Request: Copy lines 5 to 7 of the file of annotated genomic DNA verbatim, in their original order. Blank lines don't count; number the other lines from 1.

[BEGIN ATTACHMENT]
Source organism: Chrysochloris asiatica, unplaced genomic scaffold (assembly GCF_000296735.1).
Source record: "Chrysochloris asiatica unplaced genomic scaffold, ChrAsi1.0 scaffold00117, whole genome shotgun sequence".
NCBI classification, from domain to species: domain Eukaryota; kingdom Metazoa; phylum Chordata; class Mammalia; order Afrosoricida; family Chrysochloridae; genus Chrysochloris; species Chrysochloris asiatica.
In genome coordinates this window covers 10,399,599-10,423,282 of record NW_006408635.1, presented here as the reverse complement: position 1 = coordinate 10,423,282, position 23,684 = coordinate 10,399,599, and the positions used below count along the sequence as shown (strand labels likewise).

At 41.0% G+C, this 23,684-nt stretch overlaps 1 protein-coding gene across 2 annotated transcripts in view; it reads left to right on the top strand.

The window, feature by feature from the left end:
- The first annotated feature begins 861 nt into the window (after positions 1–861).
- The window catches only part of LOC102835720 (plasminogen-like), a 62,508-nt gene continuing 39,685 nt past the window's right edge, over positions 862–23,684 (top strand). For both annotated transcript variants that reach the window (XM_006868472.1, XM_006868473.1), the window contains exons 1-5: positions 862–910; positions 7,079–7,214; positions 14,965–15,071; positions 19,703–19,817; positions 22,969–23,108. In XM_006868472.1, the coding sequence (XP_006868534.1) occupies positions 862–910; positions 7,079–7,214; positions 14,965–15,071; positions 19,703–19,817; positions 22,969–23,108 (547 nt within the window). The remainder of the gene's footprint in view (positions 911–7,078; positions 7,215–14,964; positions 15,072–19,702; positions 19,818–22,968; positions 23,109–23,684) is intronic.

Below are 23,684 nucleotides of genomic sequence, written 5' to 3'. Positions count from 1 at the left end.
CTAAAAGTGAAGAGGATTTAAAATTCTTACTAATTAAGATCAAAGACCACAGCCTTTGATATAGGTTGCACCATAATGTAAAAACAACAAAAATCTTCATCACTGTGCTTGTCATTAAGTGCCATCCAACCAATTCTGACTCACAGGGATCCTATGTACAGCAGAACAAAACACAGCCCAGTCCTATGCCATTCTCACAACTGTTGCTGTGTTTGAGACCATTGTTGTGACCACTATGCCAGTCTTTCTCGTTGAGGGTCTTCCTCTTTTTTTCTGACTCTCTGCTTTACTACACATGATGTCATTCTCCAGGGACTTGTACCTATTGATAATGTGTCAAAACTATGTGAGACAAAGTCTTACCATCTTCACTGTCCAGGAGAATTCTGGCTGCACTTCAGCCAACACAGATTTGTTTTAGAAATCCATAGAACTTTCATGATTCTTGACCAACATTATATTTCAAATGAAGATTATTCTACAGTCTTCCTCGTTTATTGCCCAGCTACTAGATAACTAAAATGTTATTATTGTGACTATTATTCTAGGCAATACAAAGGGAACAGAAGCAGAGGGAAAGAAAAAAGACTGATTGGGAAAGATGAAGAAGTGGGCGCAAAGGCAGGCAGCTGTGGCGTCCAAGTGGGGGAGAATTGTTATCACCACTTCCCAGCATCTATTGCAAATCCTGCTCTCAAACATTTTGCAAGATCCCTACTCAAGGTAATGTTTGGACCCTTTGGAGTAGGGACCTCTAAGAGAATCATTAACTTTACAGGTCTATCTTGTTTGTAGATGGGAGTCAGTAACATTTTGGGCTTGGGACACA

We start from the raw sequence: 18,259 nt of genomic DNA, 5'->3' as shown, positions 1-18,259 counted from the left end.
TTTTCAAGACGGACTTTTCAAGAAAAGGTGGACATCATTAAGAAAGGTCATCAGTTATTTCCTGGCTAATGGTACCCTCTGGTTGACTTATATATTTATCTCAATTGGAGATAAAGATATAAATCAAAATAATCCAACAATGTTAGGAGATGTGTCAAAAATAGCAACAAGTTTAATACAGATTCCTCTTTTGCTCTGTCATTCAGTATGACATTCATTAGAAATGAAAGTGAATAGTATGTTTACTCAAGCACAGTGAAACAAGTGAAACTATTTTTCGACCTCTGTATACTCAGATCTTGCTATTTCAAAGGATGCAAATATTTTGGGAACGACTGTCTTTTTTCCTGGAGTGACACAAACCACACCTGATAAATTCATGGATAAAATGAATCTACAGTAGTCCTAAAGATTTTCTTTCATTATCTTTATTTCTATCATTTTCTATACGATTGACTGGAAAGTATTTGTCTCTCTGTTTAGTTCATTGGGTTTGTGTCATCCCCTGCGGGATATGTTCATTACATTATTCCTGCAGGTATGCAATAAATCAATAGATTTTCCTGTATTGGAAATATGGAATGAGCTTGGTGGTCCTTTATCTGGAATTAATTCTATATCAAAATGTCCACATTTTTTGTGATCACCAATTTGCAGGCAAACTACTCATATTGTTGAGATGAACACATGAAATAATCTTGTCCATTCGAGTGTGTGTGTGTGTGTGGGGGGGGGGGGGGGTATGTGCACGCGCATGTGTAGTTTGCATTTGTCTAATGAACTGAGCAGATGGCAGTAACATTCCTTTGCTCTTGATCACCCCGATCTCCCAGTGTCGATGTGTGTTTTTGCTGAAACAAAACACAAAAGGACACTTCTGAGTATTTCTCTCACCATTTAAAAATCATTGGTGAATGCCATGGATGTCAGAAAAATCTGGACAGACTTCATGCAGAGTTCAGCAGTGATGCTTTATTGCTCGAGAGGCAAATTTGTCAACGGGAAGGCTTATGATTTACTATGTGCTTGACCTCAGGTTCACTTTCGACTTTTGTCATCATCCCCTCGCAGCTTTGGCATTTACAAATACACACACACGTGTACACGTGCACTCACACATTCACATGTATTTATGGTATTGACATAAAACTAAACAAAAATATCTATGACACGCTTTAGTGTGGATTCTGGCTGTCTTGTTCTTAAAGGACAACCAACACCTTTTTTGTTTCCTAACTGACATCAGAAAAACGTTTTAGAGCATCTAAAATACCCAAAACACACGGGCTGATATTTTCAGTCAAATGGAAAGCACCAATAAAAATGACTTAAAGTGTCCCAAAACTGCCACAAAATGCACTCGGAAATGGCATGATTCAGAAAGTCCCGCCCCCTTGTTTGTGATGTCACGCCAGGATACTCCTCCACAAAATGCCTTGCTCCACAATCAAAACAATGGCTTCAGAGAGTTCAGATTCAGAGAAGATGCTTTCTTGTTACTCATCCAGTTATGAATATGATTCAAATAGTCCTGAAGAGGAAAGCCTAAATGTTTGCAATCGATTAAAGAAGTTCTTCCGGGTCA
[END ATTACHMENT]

At 41.0% G+C, this 23,684-nt stretch overlaps 1 protein-coding gene across 2 annotated transcripts in view; it reads left to right on the top strand.

The window, feature by feature from the left end:
- The first annotated feature begins 861 nt into the window (after positions 1–861).